Of all the solutions that have been touted as a possible means to the end of the Premier League season there has been one uniting consensus; the ‘n and v’ words should not even be considered.
With time at a premium many leagues across Europe have already caved to the inevitability that a resolution is needed.
In France Prime Minister Edouard Philippe confirmed the “2019/20 professional football season cannot return”, while Ajax was denied the title as Eredivisie season was declared null and void in the Netherlands.
With West Ham in a perilous position Karren Brady pushed for similar measures in the UK, but her suggestions got laughed out the room.
So how should we go about it?
Mass penalty shootout
One proposal, as suggested by Richard Forsyth, is to hold to tie up the loose ends with a summer spectacular mass penalty shootout.
For the Premier League, this event could be held in one venue over a single weekend.
Each pair of teams that have not yet played would in fixture order participate in a penalty duel, using standard rules, but with a limit of 5 kicks each (so no sudden death).
The result would then be win, lose or draw and the goals scored could count towards goal difference.
The team that would have been at home will have the slight advantage of choosing whether to shoot first.
TV companies would have to accept this grand shoot-out as fulfilling their broadcasting contracts, on the principle of force majeure.
Staged behind closed doors
If necessary, it could be staged behind closed doors. It should make an entertaining spectacle, especially if the league table was updated on the stadium scoreboard after each shoot-out.
In addition, fewer players than in a full squad would need to take part in the tournament; and the risk of injury to players from playing too many matches in a compressed schedule would be greatly reduced.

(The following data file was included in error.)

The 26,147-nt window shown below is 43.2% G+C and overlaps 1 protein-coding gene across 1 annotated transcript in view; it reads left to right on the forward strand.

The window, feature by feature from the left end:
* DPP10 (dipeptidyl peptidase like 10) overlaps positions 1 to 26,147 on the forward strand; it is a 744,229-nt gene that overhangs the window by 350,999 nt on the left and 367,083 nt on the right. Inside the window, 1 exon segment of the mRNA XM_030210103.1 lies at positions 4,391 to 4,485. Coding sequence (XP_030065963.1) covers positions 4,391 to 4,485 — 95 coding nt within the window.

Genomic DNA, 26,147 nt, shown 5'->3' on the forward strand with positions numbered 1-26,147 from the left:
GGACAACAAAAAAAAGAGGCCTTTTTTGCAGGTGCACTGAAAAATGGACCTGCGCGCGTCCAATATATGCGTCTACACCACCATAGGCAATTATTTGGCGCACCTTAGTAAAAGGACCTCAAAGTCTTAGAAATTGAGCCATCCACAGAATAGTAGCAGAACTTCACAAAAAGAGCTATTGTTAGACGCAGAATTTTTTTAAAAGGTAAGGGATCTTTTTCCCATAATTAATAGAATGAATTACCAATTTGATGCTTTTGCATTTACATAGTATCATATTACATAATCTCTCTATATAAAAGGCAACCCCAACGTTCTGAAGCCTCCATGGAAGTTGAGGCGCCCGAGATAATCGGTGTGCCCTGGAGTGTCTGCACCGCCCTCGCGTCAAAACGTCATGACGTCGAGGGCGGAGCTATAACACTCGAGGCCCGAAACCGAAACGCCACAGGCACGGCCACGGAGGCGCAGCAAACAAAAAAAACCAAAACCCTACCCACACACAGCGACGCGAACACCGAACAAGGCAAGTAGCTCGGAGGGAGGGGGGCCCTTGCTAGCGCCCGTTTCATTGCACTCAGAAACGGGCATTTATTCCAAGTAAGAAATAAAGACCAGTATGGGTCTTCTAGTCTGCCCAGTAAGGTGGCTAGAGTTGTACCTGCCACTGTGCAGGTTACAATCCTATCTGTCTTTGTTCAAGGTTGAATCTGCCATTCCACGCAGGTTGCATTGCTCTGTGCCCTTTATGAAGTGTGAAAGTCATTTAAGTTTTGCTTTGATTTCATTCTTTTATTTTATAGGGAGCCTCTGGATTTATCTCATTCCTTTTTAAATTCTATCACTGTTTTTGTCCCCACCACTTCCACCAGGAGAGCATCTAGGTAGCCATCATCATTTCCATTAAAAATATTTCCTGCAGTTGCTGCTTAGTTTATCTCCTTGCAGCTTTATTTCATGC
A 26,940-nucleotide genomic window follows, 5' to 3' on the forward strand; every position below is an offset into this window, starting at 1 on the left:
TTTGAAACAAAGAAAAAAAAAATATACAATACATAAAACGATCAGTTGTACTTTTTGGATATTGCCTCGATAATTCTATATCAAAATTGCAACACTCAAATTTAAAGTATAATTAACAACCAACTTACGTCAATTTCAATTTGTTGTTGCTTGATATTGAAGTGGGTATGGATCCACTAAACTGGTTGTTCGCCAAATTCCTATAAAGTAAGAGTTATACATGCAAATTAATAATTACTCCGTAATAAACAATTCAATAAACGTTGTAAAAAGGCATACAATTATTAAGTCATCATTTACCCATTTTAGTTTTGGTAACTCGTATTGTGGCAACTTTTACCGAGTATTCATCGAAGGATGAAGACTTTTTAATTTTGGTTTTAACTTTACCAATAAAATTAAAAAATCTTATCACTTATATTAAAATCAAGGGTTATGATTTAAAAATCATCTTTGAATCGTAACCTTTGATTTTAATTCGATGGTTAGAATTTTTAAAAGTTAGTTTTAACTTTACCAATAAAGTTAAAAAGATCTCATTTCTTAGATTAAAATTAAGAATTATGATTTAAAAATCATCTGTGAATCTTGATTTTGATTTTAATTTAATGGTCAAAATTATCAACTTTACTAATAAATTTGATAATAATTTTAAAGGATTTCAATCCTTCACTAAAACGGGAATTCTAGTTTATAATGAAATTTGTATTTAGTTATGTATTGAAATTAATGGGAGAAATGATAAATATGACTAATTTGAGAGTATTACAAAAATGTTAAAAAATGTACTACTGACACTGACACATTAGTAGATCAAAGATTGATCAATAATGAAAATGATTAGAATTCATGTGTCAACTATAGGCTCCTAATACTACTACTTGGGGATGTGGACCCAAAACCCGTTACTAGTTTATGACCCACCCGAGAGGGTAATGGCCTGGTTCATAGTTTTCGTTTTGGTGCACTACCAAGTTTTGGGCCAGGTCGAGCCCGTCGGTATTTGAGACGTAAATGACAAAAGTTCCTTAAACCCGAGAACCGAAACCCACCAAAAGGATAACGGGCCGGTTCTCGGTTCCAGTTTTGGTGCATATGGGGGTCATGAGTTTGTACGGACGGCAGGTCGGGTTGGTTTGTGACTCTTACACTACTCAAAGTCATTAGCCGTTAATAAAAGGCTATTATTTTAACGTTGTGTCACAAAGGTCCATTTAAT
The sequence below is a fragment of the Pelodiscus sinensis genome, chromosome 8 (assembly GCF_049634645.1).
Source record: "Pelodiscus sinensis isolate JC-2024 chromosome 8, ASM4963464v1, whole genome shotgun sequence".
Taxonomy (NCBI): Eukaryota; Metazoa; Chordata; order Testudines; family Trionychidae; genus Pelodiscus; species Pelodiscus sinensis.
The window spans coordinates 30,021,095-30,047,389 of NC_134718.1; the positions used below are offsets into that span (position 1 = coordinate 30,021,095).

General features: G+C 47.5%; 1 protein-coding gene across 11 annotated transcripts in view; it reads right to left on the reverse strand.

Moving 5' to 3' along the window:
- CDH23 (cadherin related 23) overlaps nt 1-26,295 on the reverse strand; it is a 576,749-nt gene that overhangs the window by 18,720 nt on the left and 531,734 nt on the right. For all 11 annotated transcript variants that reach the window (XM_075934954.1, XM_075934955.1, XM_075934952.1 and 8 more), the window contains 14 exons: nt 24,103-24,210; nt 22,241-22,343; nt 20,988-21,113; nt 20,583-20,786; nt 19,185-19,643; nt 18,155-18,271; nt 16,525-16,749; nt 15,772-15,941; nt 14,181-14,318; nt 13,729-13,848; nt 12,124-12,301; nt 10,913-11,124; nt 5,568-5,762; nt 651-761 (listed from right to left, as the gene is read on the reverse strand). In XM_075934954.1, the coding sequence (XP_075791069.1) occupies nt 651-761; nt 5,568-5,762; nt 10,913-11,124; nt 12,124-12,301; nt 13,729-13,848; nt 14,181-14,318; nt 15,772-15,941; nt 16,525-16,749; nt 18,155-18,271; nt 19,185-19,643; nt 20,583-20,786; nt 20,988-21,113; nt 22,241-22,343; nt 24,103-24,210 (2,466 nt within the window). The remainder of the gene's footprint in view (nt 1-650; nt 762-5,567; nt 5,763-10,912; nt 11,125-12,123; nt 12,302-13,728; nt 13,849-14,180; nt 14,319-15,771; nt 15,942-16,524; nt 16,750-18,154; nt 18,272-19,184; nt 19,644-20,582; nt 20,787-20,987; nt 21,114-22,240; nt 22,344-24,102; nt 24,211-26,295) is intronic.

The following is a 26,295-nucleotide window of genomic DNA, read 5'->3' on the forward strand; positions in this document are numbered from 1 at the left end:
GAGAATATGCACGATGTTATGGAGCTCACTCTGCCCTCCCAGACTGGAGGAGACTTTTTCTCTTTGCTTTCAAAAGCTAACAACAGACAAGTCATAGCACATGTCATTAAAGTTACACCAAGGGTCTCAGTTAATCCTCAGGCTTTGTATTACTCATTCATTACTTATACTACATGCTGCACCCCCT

The FA Cup quarter- and semi-finals could be decided in the same way, with only the final itself played in full – in August/September instead of the Community Shield.
Lower leagues could also have their fixtures completed in the same way.
It would in fact be feasible to fit shoot-out tournaments such as described above into a single day.
Thus, for example, The Championship and League 1 could be decided on Saturday and Sunday of one weekend, with League 2 and the National League decided on the following weekend.
Promotion play-offs would still present problems. If the pandemic is really under control, they might actually be played during the summer, but more likely another tiebreaker rule would need to be introduced before the season is complete.
This should be voted upon by all the clubs which currently have a mathematical chance of finishing in the play-off positions.
Options presented to them as tie-breakers should include: best fair-play ratings, highest finishing position (thus in the Championship, 3rd place goes up), best goal difference, most goals scored, lowest transfer spending in the previous 12 months, fewest number of different players used in matches during the season, and drawing of lots.
An appropriate voting system would be for each club to make 2 choices, first and second preference, assigning 3 points to first and one point to second preference. Then the option with the highest points total would be the winner. (Since a tie is still conceivable, a back-up tie-breaker would still be needed, highest finishing position being an obvious choice.)
A solution that respects the spirit of the game
From the gospel according to Bill Shankly we know just how important football is to the nation. So we need a solution that respects the spirit of the game, and the fans.
The danger is that administrators and sponsors will come up with something behind closed doors that suits the main paymasters but lacks any resemblance of sporting fairness.
Full disclosure: I am not a Liverpool fan. My team is in a frozen relegation struggle, but even if such a system led to its relegation, I would find that preferable to staying up by default.